Opinions on whether to back a 2 yr. old briefly - The Horse Forum
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post #1 of 14 Old 07-22-2010, 12:44 AM Thread Starter
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Opinions on whether to back a 2 yr. old briefly

I have a 2 yr. old Hanoverian/TB filly, turned 2 the end of April. She is all legs, slim, about 15.3-16.0 hands and growing like a weed. A trainer I ride with occasionally said she typically backs a 2 yr. old, gets a couple short rides in, then lets them be other than ground work until they are 3 so that when they are bigger, they already have the concept of being mounted in their head. I can't imagine getting on her right now..... she's so spindly and awkward looking. Opinions?

Dana
Riverside, CA
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post #2 of 14 Old 07-22-2010, 01:31 AM
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That is quite common. Get a few basics on them, then put them out until they are three years old to grow and mature. :) it's up to you though. She's your horse. Don't let anyone pressure you into anything you don't think is good for YOUR horse.

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post #3 of 14 Old 07-22-2010, 05:54 AM
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I personally wouldn't want to get on her while she's growing rapidly, but by all means, mouth her, get her responsive on the ground, chuck rugs/saddles etc. on her, boots on her etc. Do everything with her other than actually getting on a riding, and also avoid any serious lunging at this age. At 2 years old they tend to like getting into mischief and need something to keep them occupied, doing a lot of work on the ground, mouthing etc. will give her something to think about, without affecting her growth :)
It's certainly a common practice to get on them for a week or so then put them out until they're 3. But it really does depend on the horse, if it's a horse that is looking quite mature at 2 - 2 1/2 and has a good sound mind, then sure if you are only going to sit on them and teach very basic aids. I'm not a huge fan of this practice and think it's more appropriate to be teaching them as much as you can from the ground before worrying about getting on board.
You could always - if you're brave/a very good rider/mare is QUIET - slide onto her bareback. Or even just lie across her, sit on a fence next to her so she gets used to you being above her, pony her off another horse again so she gets used to you being higher than her etc. There are so many things you can do without having to back her :)
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post #4 of 14 Old 07-22-2010, 12:03 PM Thread Starter
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She probably weighs about 900+ lbs right now but it very butt high-this picture is from about 2 mos. ago.

Her legs are so fine-boned, such a baby still ...... my last baby was a draft cross and we waited until he was 3 to get on and even then did very little, didn't even canter until he was 5 and he's still REALLY unbalanced :)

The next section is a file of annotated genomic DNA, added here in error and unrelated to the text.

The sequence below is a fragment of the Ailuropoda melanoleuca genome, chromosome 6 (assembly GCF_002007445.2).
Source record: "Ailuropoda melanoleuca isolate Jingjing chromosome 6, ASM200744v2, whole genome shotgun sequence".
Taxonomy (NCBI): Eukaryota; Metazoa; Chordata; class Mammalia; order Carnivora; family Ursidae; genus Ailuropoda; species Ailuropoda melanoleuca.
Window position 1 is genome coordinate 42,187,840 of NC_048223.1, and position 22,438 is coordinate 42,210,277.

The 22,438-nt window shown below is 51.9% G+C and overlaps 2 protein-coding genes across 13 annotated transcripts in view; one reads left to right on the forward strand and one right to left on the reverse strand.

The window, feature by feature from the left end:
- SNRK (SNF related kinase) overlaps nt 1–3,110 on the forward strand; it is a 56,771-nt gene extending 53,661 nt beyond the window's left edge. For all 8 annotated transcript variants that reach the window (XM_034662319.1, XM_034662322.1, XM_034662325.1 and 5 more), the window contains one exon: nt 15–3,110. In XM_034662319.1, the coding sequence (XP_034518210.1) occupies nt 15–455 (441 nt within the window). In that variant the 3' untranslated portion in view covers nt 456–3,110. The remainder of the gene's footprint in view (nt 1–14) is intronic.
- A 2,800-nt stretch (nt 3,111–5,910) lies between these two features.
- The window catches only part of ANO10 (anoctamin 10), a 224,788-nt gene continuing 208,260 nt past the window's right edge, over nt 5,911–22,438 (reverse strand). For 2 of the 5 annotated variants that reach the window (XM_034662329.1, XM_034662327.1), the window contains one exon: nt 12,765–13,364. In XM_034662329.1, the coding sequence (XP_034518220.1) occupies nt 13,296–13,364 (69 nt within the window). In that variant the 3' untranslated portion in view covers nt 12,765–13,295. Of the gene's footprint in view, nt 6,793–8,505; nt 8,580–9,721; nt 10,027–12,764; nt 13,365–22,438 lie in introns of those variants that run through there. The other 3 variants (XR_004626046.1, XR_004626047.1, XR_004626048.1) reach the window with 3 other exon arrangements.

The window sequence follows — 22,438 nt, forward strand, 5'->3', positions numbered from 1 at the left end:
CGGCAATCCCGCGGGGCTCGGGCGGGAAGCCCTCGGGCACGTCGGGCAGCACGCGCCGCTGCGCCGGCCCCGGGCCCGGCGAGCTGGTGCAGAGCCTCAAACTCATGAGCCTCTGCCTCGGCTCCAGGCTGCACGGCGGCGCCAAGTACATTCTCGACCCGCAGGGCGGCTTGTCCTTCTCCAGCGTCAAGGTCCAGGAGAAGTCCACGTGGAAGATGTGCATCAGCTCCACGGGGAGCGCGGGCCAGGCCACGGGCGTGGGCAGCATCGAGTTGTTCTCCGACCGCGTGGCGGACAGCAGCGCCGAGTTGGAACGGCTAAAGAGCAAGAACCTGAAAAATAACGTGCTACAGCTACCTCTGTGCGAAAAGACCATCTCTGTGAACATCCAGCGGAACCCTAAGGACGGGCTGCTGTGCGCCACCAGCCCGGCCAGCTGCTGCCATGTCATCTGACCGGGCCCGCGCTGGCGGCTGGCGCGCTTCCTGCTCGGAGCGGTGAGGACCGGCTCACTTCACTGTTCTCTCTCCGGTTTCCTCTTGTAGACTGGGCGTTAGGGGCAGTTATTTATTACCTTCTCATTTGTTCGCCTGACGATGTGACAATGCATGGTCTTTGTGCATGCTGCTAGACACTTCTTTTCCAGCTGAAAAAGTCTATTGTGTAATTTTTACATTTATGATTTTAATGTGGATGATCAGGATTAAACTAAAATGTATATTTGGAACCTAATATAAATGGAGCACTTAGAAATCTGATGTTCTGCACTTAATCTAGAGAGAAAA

Jewel was a spoiled pet until I got her so we've learned a lot of manners, how to lunge and are working on trailering. Since I brought her to my place about 2 wks ago, she's been learning to be with other horses and getting turned out (was kept in a 24X24) so she's enjoying getting to stretch out those long legs, not enjoying being bossed around by grumpy geldings but she's become much less pushy and calmer :) She's been sacked out, loves water and I actually ponied her from her old home to my place due to her not trailering and no good place to work on it there so we'll start doing more of that. She is much more flighty than my draft cross for sure!!

I think I'll hold off and go with my instincts regarding backing her. She just seems too fragile right now. Thanks for your opinions!

Dana
Riverside, CA
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post #5 of 14 Old 07-22-2010, 03:45 PM
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Wait till she's stronger. I went by the "age" and once tried my youngster, and she gave an almighty buck-- just leaning some weight on. You don't want her to think anything wrong about a little weight! It should be interesting, unusual-- not uncomfortable. Fortunately, when I tried it again, about a year later, she'd forgotten the episode, but I still wish it had never happened.
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post #6 of 14 Old 07-22-2010, 04:51 PM
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Quote:
Originally Posted by Kayty View Post
I personally wouldn't want to get on her while she's growing rapidly, but by all means, mouth her, get her responsive on the ground, chuck rugs/saddles etc. on her, boots on her etc. Do everything with her other than actually getting on a riding, and also avoid any serious lunging at this age. At 2 years old they tend to like getting into mischief and need something to keep them occupied, doing a lot of work on the ground, mouthing etc. will give her something to think about, without affecting her growth :)
It's certainly a common practice to get on them for a week or so then put them out until they're 3. But it really does depend on the horse, if it's a horse that is looking quite mature at 2 - 2 1/2 and has a good sound mind, then sure if you are only going to sit on them and teach very basic aids. I'm not a huge fan of this practice and think it's more appropriate to be teaching them as much as you can from the ground before worrying about getting on board.